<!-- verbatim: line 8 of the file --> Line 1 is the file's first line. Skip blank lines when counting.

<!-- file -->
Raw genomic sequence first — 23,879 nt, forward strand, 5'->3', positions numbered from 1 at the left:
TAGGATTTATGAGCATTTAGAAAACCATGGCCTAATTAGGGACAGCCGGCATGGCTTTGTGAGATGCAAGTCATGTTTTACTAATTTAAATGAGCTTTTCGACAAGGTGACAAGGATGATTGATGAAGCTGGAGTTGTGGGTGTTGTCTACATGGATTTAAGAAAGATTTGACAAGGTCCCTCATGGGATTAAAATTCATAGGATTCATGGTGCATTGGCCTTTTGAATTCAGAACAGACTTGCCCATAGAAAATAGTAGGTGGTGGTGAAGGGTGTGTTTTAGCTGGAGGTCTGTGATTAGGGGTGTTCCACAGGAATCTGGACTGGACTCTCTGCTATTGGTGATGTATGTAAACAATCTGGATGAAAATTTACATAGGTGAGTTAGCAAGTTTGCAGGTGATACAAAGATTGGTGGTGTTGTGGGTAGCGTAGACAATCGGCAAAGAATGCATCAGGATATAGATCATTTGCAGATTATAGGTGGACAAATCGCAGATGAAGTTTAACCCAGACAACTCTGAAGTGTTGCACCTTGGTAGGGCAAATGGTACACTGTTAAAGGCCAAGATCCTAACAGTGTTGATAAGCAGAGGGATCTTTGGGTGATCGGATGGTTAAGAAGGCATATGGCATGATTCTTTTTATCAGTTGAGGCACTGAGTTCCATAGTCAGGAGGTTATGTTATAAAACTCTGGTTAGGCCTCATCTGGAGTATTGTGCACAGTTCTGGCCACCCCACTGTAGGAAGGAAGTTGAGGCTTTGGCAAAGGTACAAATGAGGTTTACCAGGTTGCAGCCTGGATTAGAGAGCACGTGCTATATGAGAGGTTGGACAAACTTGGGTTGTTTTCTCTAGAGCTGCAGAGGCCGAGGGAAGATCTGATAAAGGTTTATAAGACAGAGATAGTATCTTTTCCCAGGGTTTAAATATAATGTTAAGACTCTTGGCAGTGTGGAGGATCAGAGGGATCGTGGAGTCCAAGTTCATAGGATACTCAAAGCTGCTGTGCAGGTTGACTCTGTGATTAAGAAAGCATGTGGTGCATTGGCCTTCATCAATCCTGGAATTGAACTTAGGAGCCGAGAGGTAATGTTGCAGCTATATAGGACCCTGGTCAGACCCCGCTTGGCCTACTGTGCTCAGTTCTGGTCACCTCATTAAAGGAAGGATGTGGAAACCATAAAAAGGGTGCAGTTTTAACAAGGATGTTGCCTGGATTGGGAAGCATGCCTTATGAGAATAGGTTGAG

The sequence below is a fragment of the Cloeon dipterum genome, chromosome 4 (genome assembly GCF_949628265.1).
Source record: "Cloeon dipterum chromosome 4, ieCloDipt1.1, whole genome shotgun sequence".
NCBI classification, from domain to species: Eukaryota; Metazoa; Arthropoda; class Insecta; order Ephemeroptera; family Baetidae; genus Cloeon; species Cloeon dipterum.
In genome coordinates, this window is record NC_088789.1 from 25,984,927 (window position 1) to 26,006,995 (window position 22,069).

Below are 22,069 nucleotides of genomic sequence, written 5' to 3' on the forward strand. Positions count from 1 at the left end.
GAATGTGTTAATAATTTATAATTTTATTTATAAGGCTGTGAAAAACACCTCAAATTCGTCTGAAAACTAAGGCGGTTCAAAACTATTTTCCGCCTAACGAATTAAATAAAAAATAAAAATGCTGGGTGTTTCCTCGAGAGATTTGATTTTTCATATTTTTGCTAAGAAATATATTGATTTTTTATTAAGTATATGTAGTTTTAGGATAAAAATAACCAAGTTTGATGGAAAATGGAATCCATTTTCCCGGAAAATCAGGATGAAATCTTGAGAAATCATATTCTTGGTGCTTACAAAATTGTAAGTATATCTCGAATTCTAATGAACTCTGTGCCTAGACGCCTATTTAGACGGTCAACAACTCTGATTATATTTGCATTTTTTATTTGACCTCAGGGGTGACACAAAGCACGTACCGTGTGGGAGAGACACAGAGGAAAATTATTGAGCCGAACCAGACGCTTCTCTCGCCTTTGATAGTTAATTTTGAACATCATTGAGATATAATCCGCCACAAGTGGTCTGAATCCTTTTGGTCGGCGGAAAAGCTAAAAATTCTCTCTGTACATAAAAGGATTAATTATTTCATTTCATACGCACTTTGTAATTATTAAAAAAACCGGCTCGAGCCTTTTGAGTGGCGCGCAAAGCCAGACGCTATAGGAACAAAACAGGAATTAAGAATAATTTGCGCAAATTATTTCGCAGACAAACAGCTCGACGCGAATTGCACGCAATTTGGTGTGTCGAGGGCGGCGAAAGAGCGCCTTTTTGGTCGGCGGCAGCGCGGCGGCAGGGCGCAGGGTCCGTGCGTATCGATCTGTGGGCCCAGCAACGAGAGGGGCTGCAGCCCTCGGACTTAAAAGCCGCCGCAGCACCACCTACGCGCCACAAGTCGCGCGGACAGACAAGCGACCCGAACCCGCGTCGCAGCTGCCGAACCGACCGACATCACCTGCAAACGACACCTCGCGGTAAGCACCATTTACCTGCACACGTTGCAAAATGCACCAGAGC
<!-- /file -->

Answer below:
GAATGTGTTAATAATTTATAATTTTATTTATAAGGCTGTGAAAAACACCTCAAATTCGTCTGAAAACTAAGGCGGTTCAAAACTATTTTCCGCCTAACGAATTAAATAAAAAATAAAAATGCTGGGTGTTTCCTCGAGAGATTTGATTTTTCATATTTTTGCTAAGAAATATATTGATTTTTTATTAAGTATATGTAGTTTTAGGATAAAAATAACCAAGTTTGATGGAAAATGGAATCCATTTTCCCGGAAAATCAGGATGAAATCTTGAGAAATCATATTCTTGGTGCTTACAAAATTGTAAGTATATCTCGAATTCTAATGAACTCTGTGCCTAGACGCCTATTTAGACGGTCAACAACTCTGATTATATTTGCATTTTTTATTTGACCTCAGGGGTGACACAAAGCACGTACCGTGTGGGAGAGACACAGAGGAAAATTATTGAGCCGAACCAGACGCTTCTCTCGCCTTTGATAGTTAATTTTGAACATCATTGAGATATAATCCGCCACAAGTGGTCTGAATCCTTTTGGTCGGCGGAAAAGCTAAAAATTCTCTCTGTACATAAAAGGATTAATTATTTCATTTCATACGCACTTTGTAATTATTAAAAAAACCGGCTCGAGCCTTTTGAGTGGCGCGCAAAGCCAGACGCTATAGGAACAAAACAGGAATTAAGAATAATTTGCGCAAATTATTTCGCAGACAAACAGCTCGACGCGAATTGCACGCAATTTGGTGTGTCGAGGGCGGCGAAAGAGCGCCTTTTTGGTCGGCGGCAGCGCGGCGGCAGGGCGCAGGGTCCGTGCGTATCGATCTGTGGGCCCAGCAACGAGAGGGGCTGCAGCCCTCGGACTTAAAAGCCGCCGCAGCACCACCTACGCGCCACAAGTCGCGCGGACAGACAAGCGACCCGAACCCGCGTCGCAGCTGCCGAACCGACCGACATCACCTGCAAACGACACCTCGCGGTAAGCACCATTTACCTGCACACGTTGCAAAATGCACCAGAGC